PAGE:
The “crisitunity” of COVID-19: finding resilience in a disrupted local media landscape
The local media landscape certainly looks different than this time last year, to put it mildly. No media organization has been immune to the impact of COVID-19, in ways both good and bad – we’ve seen revenues decrease and viewing dramatically increase (especially in the early months of the pandemic).
Throughout this crisis, we’ve also seen a significant shift in audience patterns.
At Magid, we’ve studied this evolution firsthand in our remote work study, analyzing the industry as the pandemic forced broadcasters in every market to abruptly change workflow overnight. And we believe the coronavirus outbreak will define the consumption habits of consumers and the perception of news brands for years to come. It’s not about waiting for a vaccine and then everything will go back to normal – there’s no going back. So what does that mean for your organization and its future?
I would argue this crisis has revealed opportunity for media organizations to redefine themselves – making this time a crucial “crisitunity” for the industry.
Lead through the disruption
In the middle of so much uncertainty, organizations may be fearful of creating more ambiguity by changing workflows, programs, or even priorities. But that’s what they must do to get through this crisis and come out on the other side stronger. The most successful organizations – the ones who won’t just survive but thrive — will see this disruption as an opportunity to reorient their business for the future. And that will mean dramatic, perhaps drastic, changes.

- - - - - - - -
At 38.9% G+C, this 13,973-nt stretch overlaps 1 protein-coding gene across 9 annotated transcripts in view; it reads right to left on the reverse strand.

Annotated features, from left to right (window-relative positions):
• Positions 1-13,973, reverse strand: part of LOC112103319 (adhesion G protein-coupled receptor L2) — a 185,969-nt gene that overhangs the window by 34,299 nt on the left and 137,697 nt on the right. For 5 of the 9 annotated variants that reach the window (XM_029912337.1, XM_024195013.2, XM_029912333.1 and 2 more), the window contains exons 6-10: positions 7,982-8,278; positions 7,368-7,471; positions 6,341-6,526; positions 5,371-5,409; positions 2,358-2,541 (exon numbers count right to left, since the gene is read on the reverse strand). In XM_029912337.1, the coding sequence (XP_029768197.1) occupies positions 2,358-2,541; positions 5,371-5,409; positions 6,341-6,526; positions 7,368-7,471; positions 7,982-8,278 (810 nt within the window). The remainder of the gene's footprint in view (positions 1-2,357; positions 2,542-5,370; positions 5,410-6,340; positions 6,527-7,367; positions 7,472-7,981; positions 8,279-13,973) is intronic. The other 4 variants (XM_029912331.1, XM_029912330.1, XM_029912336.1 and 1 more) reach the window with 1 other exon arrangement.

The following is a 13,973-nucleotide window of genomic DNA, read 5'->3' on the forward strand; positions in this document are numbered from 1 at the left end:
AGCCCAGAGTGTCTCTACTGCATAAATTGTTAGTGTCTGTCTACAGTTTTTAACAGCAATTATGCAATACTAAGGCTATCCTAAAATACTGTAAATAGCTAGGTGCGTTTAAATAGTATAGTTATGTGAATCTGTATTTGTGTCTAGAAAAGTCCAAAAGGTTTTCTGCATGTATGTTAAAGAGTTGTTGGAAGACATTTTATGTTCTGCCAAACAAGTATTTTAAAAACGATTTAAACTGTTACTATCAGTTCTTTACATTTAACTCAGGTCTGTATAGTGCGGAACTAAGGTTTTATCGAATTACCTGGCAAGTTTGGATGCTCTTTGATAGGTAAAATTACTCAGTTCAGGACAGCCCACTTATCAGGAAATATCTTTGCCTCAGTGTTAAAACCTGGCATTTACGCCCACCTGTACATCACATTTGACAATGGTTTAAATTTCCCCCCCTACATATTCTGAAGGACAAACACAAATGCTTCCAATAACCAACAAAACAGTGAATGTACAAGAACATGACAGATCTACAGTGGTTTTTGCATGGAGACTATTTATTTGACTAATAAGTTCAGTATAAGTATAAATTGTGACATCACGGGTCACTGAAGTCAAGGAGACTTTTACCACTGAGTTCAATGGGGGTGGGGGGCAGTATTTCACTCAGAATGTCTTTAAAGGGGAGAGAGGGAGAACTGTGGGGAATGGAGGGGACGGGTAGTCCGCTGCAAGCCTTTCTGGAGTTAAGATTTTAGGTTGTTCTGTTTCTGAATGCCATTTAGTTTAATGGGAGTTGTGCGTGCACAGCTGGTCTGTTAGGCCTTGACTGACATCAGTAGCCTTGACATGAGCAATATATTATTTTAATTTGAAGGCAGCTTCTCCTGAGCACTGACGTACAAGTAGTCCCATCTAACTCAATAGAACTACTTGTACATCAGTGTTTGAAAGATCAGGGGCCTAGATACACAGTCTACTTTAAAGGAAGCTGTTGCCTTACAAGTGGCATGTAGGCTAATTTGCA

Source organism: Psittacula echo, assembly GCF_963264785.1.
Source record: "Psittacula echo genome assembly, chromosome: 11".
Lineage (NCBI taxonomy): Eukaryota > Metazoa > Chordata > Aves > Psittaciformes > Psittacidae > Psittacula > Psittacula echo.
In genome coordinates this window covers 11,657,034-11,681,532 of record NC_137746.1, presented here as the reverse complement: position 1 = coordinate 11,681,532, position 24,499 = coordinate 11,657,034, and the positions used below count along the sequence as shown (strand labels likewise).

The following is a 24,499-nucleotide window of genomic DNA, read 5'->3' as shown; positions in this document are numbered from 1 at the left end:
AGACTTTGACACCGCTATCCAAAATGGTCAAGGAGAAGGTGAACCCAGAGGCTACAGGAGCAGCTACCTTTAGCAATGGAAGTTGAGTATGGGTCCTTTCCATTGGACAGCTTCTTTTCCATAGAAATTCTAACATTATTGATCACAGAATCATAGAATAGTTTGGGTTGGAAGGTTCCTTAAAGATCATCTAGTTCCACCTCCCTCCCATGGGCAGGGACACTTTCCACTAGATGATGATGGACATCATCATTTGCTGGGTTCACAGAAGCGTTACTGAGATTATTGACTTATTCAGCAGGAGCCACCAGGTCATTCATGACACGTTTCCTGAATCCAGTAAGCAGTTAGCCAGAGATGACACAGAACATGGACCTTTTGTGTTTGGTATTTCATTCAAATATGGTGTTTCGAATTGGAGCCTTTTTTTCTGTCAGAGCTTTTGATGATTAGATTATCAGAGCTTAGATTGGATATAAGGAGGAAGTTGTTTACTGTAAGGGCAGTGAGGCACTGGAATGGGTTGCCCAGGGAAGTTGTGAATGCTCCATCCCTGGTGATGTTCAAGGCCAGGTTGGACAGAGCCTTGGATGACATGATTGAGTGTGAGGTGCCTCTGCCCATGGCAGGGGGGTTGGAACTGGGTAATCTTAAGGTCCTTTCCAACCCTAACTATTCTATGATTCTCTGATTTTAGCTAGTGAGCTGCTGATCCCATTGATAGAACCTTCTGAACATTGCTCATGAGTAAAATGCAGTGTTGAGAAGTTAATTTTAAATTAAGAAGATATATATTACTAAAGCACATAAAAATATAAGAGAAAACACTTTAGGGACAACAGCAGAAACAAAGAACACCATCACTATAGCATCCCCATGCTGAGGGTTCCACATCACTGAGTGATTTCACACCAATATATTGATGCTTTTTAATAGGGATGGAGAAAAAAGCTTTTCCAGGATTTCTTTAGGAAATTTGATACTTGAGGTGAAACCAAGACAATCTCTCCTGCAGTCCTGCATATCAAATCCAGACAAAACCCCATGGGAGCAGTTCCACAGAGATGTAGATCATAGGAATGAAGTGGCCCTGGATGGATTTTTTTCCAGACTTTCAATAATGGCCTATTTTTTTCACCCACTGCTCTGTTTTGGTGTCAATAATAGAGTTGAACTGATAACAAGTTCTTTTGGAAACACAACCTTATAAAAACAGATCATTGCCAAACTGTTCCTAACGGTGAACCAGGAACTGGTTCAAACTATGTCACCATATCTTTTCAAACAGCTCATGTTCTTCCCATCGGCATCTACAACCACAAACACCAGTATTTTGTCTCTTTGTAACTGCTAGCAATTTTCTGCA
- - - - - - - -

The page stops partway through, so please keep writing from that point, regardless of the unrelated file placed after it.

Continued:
Dramatic changes don’t always mean cuts. While there’s no doubt media companies will face those tough decisions, you cannot cut your way to success. As an organization, you need to analyze: what are the things your company is doing right now that are superfluous or fringe, not core to your brand or delivering on the audiences’ new needs? Where is there duplication in effort or output? What about real estate? What can be automated because it’s not adding true audience value? Those are places where news organizations need to focus on, pull back and invest in where the audiences have gone.
New content and redesigned programming
I always say, live deeply in your audience’s brain. What do they need, and perhaps more importantly, when? Mornings for most families will never be the same – fewer people will commute, fewer people will be in cars and parents will deal with new worries when it comes to sending their kids off to school. Even when (if?) consumers’ morning routine more closely resembles life pre-COVID, our research shows that most will not return to their old morning news habit.
What used to be essential information no longer is, and what never used to be a worry, is now. So how does that affect your morning offer? The information audiences need to prepare for the day has shifted. Has your programming?
Our research shows that viewing habits shifted from the morning to evening, particularly extended by the use of streaming platforms. This presents an opportunity in how we deliver information to our audiences. Consider: what devices and platforms are they using more now versus at the start of 2020?
We were all ill-prepared to face a crisis of this magnitude. But let’s use this time to redefine our brands, and ultimately, our industry. We’ve now been forced to confront changes in consumer behavior and content consumption that had been on the horizon for a long time, but whose arrival has been harried by COVID. Let’s embrace the disruption, see it for the opportunity it is, and take advantage of what’s in front of us. The future of the industry depends on it.